On 20 July, the World Health Organisation launched its first ever report on refugee and migrant health. Bringing together key evidence about the multitude of health challenges faced by refugees and migrants, the report explores the trends, gaps, and good practices in protecting and promoting the health of refugees and migrants worldwide.
Key to health considerations are the various impacts of immigration detention upon refugees and migrants, with many cases of deaths, suicides, and cases of self-harm attributed to a failure to provide adequate health care and to poor detention conditions. Drafted by the GDP’s Executive Director, the report’s chapter on immigration detention (pages 66 – 68) explores this worrying trend and highlights the various ways in which detention impacts health outcomes—including limited medical screenings, insufficient medical care, poor living conditions, the harmful impacts of isolation, and the exacerbation of—as well as the creation of—trauma.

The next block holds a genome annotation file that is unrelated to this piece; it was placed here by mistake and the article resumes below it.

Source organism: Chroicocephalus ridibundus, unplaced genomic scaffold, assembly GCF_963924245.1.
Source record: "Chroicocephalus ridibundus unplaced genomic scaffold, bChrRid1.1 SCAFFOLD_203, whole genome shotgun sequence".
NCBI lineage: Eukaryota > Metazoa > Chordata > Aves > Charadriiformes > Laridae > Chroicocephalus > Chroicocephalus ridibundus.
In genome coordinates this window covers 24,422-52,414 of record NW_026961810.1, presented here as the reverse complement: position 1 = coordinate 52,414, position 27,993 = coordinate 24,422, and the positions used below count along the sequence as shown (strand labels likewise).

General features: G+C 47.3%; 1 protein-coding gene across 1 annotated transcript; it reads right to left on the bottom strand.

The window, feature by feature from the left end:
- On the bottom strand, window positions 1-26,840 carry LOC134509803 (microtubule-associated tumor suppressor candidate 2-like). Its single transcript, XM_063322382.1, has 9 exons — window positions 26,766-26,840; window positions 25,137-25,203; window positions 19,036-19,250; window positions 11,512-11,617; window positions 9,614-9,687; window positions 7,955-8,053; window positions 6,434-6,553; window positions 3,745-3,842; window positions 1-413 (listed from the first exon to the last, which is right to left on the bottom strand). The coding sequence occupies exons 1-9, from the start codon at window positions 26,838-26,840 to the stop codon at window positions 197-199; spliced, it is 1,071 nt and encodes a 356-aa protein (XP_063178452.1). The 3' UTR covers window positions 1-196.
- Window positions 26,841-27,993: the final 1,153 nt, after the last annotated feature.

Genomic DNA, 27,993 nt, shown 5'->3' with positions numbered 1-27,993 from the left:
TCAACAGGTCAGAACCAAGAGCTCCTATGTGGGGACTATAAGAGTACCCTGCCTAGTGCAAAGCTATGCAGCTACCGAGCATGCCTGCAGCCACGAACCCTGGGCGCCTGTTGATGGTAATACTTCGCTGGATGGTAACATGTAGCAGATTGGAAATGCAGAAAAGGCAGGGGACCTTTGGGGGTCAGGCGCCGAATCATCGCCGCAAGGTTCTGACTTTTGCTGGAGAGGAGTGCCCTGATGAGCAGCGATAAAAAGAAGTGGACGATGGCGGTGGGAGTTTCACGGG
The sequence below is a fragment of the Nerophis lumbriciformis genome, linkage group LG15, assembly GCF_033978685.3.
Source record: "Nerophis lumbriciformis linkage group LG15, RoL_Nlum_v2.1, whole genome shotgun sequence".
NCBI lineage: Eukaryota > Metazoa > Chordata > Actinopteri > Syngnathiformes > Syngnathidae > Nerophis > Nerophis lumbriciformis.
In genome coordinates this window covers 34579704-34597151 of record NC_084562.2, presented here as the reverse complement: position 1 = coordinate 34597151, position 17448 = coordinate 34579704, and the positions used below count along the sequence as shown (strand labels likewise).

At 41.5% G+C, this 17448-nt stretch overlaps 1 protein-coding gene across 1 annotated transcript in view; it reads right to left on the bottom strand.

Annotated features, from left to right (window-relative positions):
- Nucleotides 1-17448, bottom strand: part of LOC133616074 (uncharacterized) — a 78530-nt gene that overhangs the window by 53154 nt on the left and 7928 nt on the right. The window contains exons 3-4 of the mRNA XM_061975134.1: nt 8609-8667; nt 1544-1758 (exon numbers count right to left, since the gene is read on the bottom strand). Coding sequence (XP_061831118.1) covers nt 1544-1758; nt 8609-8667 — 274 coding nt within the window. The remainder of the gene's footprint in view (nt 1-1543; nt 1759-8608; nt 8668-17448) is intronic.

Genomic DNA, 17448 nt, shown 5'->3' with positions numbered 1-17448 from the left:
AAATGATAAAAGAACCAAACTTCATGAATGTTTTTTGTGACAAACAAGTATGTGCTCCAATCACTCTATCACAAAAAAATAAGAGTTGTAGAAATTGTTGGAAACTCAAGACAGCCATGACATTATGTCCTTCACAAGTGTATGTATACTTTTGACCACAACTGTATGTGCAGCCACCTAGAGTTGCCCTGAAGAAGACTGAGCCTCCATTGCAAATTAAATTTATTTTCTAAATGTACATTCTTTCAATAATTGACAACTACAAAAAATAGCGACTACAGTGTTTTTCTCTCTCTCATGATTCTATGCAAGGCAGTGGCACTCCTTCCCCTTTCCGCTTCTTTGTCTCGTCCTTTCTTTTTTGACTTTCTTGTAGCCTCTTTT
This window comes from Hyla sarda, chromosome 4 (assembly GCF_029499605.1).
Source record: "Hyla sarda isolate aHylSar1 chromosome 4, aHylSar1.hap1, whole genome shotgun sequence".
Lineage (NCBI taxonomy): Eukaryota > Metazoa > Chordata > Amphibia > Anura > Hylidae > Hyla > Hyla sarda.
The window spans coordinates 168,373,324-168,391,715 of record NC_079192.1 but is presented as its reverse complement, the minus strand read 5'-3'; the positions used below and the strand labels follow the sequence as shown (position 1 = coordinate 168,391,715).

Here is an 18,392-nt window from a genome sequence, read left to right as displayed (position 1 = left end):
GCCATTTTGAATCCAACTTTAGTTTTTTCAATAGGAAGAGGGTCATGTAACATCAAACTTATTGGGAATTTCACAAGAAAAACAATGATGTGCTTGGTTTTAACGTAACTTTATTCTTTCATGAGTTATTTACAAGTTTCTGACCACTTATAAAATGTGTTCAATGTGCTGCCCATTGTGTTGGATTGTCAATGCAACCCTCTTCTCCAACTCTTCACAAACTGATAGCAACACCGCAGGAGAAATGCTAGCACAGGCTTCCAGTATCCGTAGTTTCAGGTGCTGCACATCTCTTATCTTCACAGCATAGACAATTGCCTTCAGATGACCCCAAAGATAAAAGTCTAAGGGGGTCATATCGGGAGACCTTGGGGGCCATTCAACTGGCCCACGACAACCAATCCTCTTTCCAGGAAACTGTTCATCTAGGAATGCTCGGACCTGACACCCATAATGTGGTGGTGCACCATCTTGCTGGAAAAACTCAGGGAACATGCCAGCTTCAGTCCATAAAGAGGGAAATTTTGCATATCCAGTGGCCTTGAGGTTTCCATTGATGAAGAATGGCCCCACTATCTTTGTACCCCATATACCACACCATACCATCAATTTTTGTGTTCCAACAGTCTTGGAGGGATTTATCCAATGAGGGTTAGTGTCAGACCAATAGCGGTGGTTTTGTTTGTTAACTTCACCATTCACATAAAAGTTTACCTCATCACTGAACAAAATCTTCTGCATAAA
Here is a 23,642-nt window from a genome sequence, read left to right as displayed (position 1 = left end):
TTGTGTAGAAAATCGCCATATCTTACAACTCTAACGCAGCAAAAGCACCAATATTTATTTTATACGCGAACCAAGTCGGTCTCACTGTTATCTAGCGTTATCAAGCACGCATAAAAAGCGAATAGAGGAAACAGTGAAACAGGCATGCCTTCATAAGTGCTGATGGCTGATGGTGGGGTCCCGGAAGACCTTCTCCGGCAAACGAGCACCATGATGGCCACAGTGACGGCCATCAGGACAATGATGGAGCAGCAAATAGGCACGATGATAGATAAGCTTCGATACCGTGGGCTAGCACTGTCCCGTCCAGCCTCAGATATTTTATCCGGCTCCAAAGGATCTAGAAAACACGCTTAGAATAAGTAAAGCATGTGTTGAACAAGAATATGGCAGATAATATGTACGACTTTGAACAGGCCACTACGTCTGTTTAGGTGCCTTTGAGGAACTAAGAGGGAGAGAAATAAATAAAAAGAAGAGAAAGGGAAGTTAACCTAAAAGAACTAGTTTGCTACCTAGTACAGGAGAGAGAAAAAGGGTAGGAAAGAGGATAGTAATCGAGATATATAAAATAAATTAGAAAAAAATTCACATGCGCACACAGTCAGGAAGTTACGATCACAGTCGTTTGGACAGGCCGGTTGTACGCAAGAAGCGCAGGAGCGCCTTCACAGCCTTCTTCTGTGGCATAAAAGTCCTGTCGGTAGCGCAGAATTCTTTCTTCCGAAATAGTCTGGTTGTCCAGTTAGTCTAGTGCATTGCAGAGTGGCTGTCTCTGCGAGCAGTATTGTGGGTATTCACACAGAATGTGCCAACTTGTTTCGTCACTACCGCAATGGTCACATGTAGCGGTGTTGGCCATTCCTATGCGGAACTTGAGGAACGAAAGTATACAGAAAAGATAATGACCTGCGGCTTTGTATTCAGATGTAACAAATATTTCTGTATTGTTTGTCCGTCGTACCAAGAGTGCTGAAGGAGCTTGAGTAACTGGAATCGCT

“The harmful impact of immigration detention on people’s physical and mental health is well documented, although much of the focus has been on mental health outcomes in administrative detention centres located in high-income countries. Data is lacking on health indicators specific to countries and regions across all income levels. However, experts agree on the need “to develop specialized models and practices of care for the increasing numbers of people across the globe who are confined in detention centres (which could be prisons) for reasons related to their migratory status”. Adding urgency to these calls are numerous reports detailing deaths, suicides and cases of self-harming in immigration detention settings; these are often attributed to a failure to provide adequate health care and to the inhumane conditions of detention.”